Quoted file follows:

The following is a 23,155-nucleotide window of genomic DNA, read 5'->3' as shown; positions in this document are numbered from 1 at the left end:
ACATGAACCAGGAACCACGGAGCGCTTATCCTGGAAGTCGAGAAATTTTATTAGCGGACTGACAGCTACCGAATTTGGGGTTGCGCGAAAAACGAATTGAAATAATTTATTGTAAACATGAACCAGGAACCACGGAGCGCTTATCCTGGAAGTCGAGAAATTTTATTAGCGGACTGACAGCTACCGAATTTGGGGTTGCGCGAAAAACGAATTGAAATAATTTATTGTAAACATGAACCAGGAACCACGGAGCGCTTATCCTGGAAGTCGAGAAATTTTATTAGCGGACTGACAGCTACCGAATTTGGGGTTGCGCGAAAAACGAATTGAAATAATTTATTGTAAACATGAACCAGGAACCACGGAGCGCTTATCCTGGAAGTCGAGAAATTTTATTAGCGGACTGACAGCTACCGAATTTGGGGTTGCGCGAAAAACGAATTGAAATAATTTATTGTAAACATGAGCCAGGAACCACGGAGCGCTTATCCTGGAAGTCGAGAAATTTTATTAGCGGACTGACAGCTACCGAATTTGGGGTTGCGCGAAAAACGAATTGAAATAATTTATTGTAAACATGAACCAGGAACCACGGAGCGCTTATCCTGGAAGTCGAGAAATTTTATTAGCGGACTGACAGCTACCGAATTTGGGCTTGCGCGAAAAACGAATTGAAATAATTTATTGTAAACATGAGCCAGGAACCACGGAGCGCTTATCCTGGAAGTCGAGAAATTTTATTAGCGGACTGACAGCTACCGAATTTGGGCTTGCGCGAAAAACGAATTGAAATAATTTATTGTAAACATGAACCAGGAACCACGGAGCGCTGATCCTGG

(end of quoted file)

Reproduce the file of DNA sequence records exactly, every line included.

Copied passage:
The following is a 23,155-nucleotide window of genomic DNA, read 5'->3' as shown; positions in this document are numbered from 1 at the left end:
ACATGAACCAGGAACCACGGAGCGCTTATCCTGGAAGTCGAGAAATTTTATTAGCGGACTGACAGCTACCGAATTTGGGGTTGCGCGAAAAACGAATTGAAATAATTTATTGTAAACATGAACCAGGAACCACGGAGCGCTTATCCTGGAAGTCGAGAAATTTTATTAGCGGACTGACAGCTACCGAATTTGGGGTTGCGCGAAAAACGAATTGAAATAATTTATTGTAAACATGAACCAGGAACCACGGAGCGCTTATCCTGGAAGTCGAGAAATTTTATTAGCGGACTGACAGCTACCGAATTTGGGGTTGCGCGAAAAACGAATTGAAATAATTTATTGTAAACATGAACCAGGAACCACGGAGCGCTTATCCTGGAAGTCGAGAAATTTTATTAGCGGACTGACAGCTACCGAATTTGGGGTTGCGCGAAAAACGAATTGAAATAATTTATTGTAAACATGAGCCAGGAACCACGGAGCGCTTATCCTGGAAGTCGAGAAATTTTATTAGCGGACTGACAGCTACCGAATTTGGGGTTGCGCGAAAAACGAATTGAAATAATTTATTGTAAACATGAACCAGGAACCACGGAGCGCTTATCCTGGAAGTCGAGAAATTTTATTAGCGGACTGACAGCTACCGAATTTGGGCTTGCGCGAAAAACGAATTGAAATAATTTATTGTAAACATGAGCCAGGAACCACGGAGCGCTTATCCTGGAAGTCGAGAAATTTTATTAGCGGACTGACAGCTACCGAATTTGGGCTTGCGCGAAAAACGAATTGAAATAATTTATTGTAAACATGAACCAGGAACCACGGAGCGCTGATCCTGG